Coffee at a local coffee-house over a chat with the locals. There are several mosques and churches to see in the town, well worth a visit.

Karpas peninsula

karpaz_donkey.jpgKarpas peninsula (or the panhandle) is the easternmost part of the island of Cyprus, where the land tapers into a thin strip which streches out towards Turkey. The Karpas peninsula is also almost totally free from heavy concentration of industry and people, and is one of the least polluted regions in the European periphery.

It has been called the nature reserve of Cyprus for birds, wild flowers and sea fossils are to be found everywhere. Moreover, numerous picturesque beaches, both sandy and rocky, are said to be the best in the whole island. With also pine, cypress and maquis covered hills reaching an altitude of about 1,000 metres makes the Karpas region almost a perfect natural reserve site of the whole island.


The present day capital of the island, it has a population of around 150,000 and it is divided into Turkish and Greek sectors by a boundary known as the `green line' which runs in an east-west direction. In the old city of Nicosia, beautiful examples of Gothic and Ottoman architecture abound - the Selimiye Mosque, the Bedestan, the Arab Ahmet Mosque, and the Great Han/ Inn, to name but a few.

Below are brief descriptions of the popular villages and towns on the north coast:


This village has something to offer everyone with its spectacular views, authentic village atmosphere and easy access to the beaches and restaurants. There are a couple of wells-stocked mini markets for all your supplies. It is approximately 6 miles west of Kyrenia / Girne with its pretty old harbour and shops.  See North Cyprus Property in Kyrenia Alsancak


Set high above the village of Lapta is Baspinar, well-known for its mountain spring, breathtaking views, sleepy atmosphere and cooling breeze. The ideal place to spend lazy days enjoying the views or a variety of excellent walks in the Besparmak mountains.


bellapais_abbey.jpgThis historic village is set approximately 3 miles east of Kyrenia in an elevated position with wonderful views to Kyrenia and the coast. The village is dominated by the Bellapais Abbey which was originally founded in the 12th century by monks of the Augustinian order and is the most impressive Gothic building in Cyprus.

The Abbey is situated on a natural terrace overlooking the village of Ozankoy with a good selection of restaurants offering local and international cuisine.  See North Cyprus Property in Kyrenia Bellepais

Bellepais is by far the most sought after part of the northern coastline.  Bellapais, unchanged and unhurried sintreeofidleness.jpgce its colonial days, this enchanting village has been immortalised in the book "Bitter Lemons" by Lawrence Durrell. The centre piece of the charming village and its main attraction is Bellepais Abbey.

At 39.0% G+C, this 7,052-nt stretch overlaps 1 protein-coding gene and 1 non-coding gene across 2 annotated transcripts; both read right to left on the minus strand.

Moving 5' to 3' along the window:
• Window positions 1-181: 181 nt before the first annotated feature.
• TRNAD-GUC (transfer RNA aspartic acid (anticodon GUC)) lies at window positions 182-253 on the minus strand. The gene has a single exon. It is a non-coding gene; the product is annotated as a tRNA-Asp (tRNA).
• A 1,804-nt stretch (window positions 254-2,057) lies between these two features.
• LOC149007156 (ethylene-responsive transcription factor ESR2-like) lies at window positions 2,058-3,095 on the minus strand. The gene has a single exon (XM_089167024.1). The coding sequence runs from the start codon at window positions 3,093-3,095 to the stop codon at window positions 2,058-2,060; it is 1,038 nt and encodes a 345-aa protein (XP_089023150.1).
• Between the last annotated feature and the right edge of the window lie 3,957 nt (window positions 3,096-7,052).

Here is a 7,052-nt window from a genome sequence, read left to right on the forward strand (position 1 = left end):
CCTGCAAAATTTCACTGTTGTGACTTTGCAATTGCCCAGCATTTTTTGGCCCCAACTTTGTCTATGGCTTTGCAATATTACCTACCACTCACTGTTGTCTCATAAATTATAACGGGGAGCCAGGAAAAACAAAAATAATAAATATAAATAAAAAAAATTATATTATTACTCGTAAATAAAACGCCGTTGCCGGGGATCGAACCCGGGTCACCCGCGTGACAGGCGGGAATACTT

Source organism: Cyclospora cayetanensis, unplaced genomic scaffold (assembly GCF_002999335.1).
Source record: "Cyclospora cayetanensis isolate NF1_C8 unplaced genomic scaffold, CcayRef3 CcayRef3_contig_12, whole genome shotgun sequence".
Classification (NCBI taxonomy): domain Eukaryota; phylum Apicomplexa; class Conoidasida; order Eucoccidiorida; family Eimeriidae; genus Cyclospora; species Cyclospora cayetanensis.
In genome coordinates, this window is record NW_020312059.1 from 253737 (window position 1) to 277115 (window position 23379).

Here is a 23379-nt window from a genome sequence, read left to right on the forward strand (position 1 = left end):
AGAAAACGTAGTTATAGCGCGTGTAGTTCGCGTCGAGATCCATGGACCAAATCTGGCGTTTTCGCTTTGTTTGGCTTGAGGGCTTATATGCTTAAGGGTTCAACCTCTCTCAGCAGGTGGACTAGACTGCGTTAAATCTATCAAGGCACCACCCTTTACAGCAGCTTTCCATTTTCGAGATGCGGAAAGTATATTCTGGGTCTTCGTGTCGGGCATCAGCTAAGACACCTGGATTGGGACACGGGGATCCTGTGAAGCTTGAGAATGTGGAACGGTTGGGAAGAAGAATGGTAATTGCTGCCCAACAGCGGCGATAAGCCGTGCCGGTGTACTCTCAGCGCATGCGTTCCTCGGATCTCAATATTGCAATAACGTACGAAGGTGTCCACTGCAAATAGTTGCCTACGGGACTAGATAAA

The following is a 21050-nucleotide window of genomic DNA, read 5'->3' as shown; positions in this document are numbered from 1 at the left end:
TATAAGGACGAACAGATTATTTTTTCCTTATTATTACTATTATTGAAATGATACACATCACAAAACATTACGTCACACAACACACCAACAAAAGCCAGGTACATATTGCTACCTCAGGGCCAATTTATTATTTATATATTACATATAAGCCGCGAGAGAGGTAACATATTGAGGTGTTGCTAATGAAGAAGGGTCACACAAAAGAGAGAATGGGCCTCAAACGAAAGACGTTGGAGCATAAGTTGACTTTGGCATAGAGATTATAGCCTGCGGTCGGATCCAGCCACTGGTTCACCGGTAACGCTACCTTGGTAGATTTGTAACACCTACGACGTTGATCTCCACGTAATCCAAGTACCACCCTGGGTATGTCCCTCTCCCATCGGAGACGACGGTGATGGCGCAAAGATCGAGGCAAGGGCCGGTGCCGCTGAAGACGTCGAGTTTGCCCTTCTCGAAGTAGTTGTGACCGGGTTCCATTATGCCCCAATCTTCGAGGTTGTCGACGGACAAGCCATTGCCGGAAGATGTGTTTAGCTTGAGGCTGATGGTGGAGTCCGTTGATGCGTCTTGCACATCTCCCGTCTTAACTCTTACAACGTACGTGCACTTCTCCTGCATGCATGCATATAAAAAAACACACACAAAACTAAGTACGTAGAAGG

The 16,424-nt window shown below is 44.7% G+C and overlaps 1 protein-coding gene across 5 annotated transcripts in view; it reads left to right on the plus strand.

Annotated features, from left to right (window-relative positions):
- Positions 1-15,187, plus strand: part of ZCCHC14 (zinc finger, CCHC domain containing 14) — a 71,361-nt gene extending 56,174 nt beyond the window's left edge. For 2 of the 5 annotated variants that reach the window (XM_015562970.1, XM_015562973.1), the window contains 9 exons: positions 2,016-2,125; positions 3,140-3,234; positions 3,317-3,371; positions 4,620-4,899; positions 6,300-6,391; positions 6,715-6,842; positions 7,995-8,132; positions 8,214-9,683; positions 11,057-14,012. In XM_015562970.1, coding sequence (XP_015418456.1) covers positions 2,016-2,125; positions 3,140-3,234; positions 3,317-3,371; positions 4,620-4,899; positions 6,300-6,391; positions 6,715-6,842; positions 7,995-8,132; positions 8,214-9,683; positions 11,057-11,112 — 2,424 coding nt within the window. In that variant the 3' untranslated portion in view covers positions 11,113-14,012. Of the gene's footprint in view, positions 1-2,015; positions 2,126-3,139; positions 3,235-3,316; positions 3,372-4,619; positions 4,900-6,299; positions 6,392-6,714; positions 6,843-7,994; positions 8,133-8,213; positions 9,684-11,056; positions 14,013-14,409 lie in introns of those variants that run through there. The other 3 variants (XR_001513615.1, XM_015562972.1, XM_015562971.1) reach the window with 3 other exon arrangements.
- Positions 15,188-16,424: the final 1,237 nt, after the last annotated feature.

Perched precariously on a natural terrace, the abbey stands guard over the whole of the northern coastline, and is considered to be one of the most beautiful and indeed most important Gothic buildings in the Near East.

Here, you can while away your days exploring the impressive remains of the abbey, or simply relax with a during under the "Tree of Idleness", an ancient mulberry made famous in Durrell's Bitter Lemons, and let the world pass you by. 
Ancient folklore suggests that those seated beneath this famous tree, become lazy and unwilling to work! The views from the village are superb, and from every vantage point, the plains of Kyrenia and the azure blue Mediterranean beyond, beckon and invite.

Above the abbey lies the charming village of Bellapais. Tiny lanes and narrow streets, cris-cross haphazardly away from the main square, and scattered amongst the whitewashed buildings are many excellent and surprisingly inexpensive cafes and bistros. Bellapais is an ideal haven for those seeking a calm and relaxing opportunity to sample the Cyprus of a bygone era.


Another popular village with its well-maintained, whitewashed streets located approximately 5 miles east of Kyrenia. There are a couple of shops, restaurants and sandy beaches in the near vicinity.  See North Cyprus Property in Kyrenia Catalkoy


A small village located half way up the hill on the road up to the mountainside village of Karmi / Karaman. Edremit has a small grocery store where daily produce may be bought, plus the popular Hideaway Hotel with pool, bar and restaurant which is open to non-residents. The larger village of Karaoglanoglu is approximately 1 mile down the hill with supermarkets, restaurants and sandy beaches.